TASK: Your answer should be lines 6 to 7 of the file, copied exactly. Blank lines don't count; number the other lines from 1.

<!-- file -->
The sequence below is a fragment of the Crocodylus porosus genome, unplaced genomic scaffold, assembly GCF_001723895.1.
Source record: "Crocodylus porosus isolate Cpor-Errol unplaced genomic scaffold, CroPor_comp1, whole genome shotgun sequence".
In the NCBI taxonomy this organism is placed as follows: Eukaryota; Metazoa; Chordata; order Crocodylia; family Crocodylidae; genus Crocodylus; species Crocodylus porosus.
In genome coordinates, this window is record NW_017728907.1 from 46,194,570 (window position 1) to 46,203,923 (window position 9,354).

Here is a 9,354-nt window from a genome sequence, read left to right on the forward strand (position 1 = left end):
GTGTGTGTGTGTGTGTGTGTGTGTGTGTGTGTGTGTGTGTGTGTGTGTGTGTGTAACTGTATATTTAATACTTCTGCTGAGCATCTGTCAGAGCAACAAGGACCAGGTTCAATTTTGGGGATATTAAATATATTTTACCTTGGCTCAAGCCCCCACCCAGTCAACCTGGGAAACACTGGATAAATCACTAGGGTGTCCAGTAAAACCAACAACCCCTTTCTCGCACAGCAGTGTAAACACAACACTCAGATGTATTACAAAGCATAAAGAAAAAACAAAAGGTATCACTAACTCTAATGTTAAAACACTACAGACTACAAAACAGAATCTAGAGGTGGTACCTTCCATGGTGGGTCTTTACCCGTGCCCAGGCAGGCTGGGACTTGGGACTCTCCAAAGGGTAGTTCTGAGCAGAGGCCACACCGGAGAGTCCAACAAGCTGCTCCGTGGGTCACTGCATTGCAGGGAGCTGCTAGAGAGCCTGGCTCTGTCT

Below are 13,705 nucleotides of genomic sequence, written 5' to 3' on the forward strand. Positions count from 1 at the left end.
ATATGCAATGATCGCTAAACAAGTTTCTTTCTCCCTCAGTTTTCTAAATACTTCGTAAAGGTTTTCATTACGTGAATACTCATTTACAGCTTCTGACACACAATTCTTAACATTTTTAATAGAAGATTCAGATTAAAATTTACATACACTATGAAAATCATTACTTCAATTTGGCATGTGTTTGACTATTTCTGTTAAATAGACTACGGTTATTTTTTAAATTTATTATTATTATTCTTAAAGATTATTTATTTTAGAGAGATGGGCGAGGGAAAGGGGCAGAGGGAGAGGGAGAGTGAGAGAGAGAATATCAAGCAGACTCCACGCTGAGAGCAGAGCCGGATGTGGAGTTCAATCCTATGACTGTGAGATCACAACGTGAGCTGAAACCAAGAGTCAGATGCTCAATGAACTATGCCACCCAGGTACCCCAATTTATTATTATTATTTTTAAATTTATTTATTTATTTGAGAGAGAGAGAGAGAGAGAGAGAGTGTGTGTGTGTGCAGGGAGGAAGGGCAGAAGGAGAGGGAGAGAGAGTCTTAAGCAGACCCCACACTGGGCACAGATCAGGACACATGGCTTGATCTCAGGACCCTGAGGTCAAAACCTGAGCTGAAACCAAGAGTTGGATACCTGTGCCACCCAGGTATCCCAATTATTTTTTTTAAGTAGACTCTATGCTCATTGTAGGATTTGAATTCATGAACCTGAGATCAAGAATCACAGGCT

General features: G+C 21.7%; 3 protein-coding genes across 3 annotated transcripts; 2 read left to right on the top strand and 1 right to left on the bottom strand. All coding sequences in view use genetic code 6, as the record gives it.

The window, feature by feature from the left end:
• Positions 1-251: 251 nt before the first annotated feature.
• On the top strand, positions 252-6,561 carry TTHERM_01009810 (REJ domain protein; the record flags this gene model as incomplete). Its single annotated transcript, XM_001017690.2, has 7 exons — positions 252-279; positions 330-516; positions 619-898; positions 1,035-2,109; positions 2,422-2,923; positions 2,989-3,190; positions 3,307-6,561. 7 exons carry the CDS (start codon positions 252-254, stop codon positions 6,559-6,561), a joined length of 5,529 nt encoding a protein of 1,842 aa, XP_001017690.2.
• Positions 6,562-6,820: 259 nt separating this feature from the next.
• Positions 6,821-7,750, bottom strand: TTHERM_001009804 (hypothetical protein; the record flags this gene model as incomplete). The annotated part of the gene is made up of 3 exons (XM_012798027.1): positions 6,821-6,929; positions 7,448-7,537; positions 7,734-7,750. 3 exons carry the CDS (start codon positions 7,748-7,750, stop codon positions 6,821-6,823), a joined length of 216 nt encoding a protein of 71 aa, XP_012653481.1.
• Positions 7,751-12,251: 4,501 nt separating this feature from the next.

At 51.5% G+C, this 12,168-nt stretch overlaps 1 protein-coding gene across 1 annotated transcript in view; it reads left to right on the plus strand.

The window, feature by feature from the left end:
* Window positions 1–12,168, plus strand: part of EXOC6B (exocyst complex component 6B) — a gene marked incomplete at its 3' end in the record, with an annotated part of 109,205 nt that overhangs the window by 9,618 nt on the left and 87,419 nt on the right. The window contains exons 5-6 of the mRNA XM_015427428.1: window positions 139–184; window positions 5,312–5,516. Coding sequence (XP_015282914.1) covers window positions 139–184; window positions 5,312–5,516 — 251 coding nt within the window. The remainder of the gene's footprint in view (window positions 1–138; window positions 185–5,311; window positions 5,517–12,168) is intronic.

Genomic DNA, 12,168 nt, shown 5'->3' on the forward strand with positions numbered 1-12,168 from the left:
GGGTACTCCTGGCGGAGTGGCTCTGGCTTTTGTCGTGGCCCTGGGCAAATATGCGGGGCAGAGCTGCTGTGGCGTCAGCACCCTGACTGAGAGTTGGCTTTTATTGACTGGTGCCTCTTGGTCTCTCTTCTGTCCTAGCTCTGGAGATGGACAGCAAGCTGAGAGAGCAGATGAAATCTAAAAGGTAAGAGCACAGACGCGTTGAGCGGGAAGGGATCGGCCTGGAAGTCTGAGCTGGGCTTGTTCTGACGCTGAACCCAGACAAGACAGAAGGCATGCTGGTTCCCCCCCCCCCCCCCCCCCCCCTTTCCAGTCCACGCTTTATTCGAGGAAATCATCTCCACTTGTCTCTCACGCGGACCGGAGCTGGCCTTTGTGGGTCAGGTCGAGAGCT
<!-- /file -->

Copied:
GTGTGTGTGTGTGTGTGTGTGTGTGTGTGTGTGTGTGTGTGTGTGTGTGTGTGTAACTGTATATTTAATACTTCTGCTGAGCATCTGTCAGAGCAACAAGGACCAGGTTCAATTTTGGGGATATTAAATATATTTTACCTTGGCTCAAGCCCCCACCCAGTCAACCTGGGAAACACTGGATAAATCACTAGGGTGTCCAGTAAAACCAACAACCCCTTTCTCGCACAGCAGTGTAAACACAACACTCAGATGTATTACAAAGCATAAAGAAAAAACAAAAGGTATCACTAACTCTAATGTTAAAACACTACAGACTACAAAACAGAATCTAGAGGTGGTACCTTCCATGGTGGGTCTTTACCCGTGCCCAGGCAGGCTGGGACTTGGGACTCTCCAAAGGGTAGTTCTGAGCAGAGGCCACACCGGAGAGTCCAACAAGCTGCTCCGTGGGTCACTGCATTGCAGGGAGCTGCTAGAGAGCCTGGCTCTGTCT

Below are 13,705 nucleotides of genomic sequence, written 5' to 3' on the forward strand. Positions count from 1 at the left end.